Great story. Thanks for sharing a great perspective.
Nature of the beat


It’s a theory of human value.

(I’ll go ahead and leave the spelling correction and parenthetical comment as is, to give readers the context of the writing, if it’s not a bother. Your word play, unfortunately, passed right by me.)

Regarding your question, you may want to look up the topic ‘amok’. It’s a Maylasian word that addresses the motives of individuals that commit crimes of mass violence and murder. Surely, an expert on ‘amok’ will be a better source than my recollection, but I think the gist of it is such:

It’s a theory of human value.

In many cultures, we are encouraged by various vectors to consider and embrace that we are all equals in total value, that every human life has a sum value of 1, and that this is the most important of the values, if we must have a value assignment at all, /especially/ in ‘the eyes of the law.’ It’s a central tenet of the American justice system and most of the hollering we find in the news, and sometimes in our face, has to do less with challenging that tenet, but in how we fail it.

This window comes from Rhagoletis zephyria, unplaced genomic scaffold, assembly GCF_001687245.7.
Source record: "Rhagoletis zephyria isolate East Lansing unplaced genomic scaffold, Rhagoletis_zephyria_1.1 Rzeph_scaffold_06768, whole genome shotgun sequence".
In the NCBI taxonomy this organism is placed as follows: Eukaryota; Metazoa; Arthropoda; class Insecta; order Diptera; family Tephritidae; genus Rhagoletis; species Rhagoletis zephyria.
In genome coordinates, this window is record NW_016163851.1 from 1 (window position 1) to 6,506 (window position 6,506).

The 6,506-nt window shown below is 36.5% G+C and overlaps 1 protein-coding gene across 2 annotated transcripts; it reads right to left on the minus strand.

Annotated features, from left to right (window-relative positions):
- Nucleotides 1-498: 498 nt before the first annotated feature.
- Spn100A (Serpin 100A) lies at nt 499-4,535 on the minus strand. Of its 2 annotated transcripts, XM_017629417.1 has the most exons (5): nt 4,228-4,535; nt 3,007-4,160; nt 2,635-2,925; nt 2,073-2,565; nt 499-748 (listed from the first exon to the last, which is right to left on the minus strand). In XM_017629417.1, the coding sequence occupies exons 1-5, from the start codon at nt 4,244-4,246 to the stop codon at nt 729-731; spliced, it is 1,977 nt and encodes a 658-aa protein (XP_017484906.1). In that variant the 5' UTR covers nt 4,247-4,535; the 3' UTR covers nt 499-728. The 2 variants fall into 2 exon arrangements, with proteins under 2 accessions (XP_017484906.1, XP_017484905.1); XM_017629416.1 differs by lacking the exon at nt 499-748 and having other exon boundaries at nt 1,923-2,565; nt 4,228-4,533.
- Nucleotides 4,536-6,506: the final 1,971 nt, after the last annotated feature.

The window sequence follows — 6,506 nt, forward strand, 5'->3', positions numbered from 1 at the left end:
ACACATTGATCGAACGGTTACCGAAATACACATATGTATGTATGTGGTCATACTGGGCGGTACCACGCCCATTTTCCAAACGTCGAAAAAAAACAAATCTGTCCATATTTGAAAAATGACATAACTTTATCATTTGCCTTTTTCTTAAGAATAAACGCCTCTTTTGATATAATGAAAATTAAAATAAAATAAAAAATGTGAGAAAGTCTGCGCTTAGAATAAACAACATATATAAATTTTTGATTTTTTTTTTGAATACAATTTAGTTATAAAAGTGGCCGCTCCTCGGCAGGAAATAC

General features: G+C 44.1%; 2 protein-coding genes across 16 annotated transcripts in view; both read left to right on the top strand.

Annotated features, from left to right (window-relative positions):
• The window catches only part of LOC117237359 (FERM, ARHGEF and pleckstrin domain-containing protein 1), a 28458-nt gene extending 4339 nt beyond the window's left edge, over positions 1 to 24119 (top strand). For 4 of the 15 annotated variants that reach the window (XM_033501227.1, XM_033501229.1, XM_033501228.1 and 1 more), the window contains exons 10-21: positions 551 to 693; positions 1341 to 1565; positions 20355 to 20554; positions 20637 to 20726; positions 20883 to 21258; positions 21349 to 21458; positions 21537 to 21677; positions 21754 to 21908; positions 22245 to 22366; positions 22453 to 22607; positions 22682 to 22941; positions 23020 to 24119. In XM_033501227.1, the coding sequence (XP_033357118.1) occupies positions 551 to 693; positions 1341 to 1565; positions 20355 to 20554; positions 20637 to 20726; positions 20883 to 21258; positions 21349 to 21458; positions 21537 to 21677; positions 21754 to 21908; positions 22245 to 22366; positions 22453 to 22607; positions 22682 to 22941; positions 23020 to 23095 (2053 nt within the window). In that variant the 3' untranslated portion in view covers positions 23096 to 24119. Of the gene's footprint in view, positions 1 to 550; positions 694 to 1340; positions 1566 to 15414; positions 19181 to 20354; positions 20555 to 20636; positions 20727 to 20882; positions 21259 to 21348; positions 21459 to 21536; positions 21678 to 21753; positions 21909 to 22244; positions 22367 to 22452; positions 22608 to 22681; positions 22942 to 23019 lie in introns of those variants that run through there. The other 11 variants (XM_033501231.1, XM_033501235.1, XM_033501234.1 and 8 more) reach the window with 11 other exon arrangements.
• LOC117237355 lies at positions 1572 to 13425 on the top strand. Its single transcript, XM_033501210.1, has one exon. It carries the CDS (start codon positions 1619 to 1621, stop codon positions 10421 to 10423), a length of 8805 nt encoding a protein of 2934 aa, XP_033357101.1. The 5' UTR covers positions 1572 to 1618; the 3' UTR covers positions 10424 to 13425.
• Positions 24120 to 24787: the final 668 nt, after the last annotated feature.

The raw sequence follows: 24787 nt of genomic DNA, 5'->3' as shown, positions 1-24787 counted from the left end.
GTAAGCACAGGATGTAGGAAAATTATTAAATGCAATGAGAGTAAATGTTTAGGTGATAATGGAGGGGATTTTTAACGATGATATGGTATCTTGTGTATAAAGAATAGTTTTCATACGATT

For the individual who goes ‘amok’, though, the violation of value is multiplied many, many times. Feeling rejected, devalued, dehumanized and/or debased by family, friends or society, this individual’s conception of value has descended to the level of a /body count/.

Their calculus is simple: “I will almost certainly die, or I will commit suicide after these acts, so society’s score will be 1, my life, but my score will be greater, perhaps many times that. I win.”

Of course, the rationalization of such an individual is immoral in the extreme, disgusting and repugnant, but I suspect that ‘amok’ individuals aren’t really insane, per se.

Actually looking into the research and writings on ‘amok’ by people who are experts on the topic may reveal what I’m missing about it’s essence, but this is the takeaway I remember.

(Edited for accuracy.)